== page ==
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J Periodontol. 1994 Nov;65(11):996-1001.

Smoking as an additional risk for tooth loss.

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County Clinic for Periodontology and Dental Hygiene Education, Gävleborg County, Gävle, Sweden.


Epidemiological studies have shown that loss of teeth is associated with increasing age. This was explained as the result of the action of microorganisms which, as components of dental plaque, destroyed the tooth by causing caries or periodontitis. Routine prevention programs therefore concentrated on removal of plaque, resulting in good oral hygiene. Despite good oral hygiene some individuals developed periodontitis. Studies have indicated that smoking may be a risk factor for this disease. This study was undertaken to determine whether or not smoking is also a risk factor for tooth loss. A total of 273 individuals were followed for 10 years, during which 93 individuals lost a total of 260 teeth. Younger individuals and especially males smoking more than 15 cigarettes a day were found to have the highest relative risk of losing teeth (4.55 and 3.18 respectively). In the younger age groups the proportional attributable risk was also highest; 78% for smokers smoking more than 15 cigarettes a day. The combination of a high plaque score and smoking was, together with age, the strongest predictor of tooth loss. The findings of this study suggest that smokers, especially those in the age group < 50 years, are a high risk group for tooth loss.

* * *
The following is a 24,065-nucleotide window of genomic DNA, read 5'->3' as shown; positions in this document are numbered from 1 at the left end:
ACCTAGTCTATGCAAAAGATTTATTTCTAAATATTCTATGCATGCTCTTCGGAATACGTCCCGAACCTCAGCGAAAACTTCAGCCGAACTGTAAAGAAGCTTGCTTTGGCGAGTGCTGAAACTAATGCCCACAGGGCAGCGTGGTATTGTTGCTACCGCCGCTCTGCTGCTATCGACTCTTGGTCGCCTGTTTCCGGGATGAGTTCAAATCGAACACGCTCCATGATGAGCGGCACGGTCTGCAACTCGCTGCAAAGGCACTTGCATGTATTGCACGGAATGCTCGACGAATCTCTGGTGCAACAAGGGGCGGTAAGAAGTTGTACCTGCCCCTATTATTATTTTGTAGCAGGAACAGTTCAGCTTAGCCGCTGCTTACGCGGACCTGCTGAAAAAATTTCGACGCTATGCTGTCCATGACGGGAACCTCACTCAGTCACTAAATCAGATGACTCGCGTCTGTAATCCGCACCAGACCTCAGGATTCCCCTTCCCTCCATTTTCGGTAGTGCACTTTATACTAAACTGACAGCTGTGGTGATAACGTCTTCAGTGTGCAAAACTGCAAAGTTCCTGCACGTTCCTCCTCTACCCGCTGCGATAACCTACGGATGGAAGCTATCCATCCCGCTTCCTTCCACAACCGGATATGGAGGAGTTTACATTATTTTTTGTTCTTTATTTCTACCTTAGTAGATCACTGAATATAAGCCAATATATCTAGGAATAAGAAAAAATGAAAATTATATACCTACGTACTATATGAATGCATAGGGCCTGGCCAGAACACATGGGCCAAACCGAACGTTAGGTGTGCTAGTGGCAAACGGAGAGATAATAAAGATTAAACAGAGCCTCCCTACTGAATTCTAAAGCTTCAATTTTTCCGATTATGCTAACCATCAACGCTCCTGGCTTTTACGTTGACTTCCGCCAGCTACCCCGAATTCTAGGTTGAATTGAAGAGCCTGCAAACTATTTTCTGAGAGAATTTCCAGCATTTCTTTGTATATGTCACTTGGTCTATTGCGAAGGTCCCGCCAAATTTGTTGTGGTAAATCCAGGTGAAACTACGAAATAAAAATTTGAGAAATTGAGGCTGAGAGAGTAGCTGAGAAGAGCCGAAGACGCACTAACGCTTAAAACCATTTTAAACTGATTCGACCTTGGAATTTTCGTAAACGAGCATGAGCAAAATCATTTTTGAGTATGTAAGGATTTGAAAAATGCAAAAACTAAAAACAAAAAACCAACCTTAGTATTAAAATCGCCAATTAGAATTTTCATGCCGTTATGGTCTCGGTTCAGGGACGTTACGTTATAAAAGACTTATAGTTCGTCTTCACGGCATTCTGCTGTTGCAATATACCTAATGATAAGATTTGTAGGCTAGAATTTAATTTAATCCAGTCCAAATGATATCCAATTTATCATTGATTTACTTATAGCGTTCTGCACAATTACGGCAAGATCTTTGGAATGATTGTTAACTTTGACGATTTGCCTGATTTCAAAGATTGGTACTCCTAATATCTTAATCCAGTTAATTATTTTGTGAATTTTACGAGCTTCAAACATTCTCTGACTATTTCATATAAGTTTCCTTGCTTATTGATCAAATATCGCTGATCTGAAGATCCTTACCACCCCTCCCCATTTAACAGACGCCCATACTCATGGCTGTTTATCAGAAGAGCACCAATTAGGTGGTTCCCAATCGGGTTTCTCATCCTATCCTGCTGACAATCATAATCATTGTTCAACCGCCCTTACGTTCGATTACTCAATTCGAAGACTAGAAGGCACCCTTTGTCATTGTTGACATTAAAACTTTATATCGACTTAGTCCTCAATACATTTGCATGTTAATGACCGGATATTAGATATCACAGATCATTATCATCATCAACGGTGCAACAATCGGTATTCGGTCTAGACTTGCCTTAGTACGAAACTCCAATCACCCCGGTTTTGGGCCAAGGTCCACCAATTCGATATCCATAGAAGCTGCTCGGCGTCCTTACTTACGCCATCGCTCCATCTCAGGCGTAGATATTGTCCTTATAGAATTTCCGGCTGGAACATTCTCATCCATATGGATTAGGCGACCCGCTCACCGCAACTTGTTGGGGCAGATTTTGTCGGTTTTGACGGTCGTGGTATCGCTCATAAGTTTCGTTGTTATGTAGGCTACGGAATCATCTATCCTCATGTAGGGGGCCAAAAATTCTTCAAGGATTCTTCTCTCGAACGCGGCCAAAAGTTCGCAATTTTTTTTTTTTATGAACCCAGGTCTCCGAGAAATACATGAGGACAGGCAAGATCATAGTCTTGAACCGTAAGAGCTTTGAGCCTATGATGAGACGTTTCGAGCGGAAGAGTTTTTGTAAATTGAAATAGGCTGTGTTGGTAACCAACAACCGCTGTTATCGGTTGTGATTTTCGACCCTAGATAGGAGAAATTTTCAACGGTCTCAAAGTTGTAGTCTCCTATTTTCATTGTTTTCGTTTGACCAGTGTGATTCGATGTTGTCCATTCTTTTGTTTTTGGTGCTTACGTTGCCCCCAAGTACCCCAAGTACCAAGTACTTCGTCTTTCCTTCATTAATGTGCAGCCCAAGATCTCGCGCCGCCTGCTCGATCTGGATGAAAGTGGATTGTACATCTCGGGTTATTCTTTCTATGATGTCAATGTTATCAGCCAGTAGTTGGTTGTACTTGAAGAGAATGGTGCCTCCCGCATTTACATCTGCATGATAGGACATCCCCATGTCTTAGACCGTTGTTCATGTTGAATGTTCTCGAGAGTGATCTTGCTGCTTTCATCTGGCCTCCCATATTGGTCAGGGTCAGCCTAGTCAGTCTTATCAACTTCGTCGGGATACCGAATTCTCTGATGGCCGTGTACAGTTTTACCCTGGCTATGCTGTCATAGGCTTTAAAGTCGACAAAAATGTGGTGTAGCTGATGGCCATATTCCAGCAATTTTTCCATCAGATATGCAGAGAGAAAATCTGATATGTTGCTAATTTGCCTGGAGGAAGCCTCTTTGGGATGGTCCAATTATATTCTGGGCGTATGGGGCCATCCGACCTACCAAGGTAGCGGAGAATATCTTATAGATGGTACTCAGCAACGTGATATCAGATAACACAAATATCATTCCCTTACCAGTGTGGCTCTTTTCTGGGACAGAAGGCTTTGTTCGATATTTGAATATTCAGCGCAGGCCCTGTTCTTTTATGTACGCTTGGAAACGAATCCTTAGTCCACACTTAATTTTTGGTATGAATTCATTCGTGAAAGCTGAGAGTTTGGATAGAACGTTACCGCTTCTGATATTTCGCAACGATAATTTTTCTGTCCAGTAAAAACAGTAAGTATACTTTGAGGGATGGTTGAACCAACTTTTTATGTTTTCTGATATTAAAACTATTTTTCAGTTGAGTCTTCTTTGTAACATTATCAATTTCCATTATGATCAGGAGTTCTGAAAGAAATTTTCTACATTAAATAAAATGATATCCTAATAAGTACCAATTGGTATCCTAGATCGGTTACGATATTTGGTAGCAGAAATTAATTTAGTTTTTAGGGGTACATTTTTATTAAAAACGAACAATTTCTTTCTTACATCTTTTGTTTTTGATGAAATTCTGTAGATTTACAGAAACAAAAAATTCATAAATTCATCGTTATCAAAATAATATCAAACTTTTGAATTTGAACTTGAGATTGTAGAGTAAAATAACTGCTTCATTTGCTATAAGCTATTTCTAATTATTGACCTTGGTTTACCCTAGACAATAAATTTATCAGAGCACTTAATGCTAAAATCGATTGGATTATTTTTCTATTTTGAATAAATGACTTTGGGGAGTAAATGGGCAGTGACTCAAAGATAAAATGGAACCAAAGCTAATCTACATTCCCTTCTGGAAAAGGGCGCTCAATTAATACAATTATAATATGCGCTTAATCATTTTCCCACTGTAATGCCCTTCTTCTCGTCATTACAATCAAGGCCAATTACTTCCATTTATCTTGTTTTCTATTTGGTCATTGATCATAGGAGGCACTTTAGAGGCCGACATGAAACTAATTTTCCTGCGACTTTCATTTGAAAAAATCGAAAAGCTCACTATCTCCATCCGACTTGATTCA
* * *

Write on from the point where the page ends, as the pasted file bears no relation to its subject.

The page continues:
[Indexed for MEDLINE]

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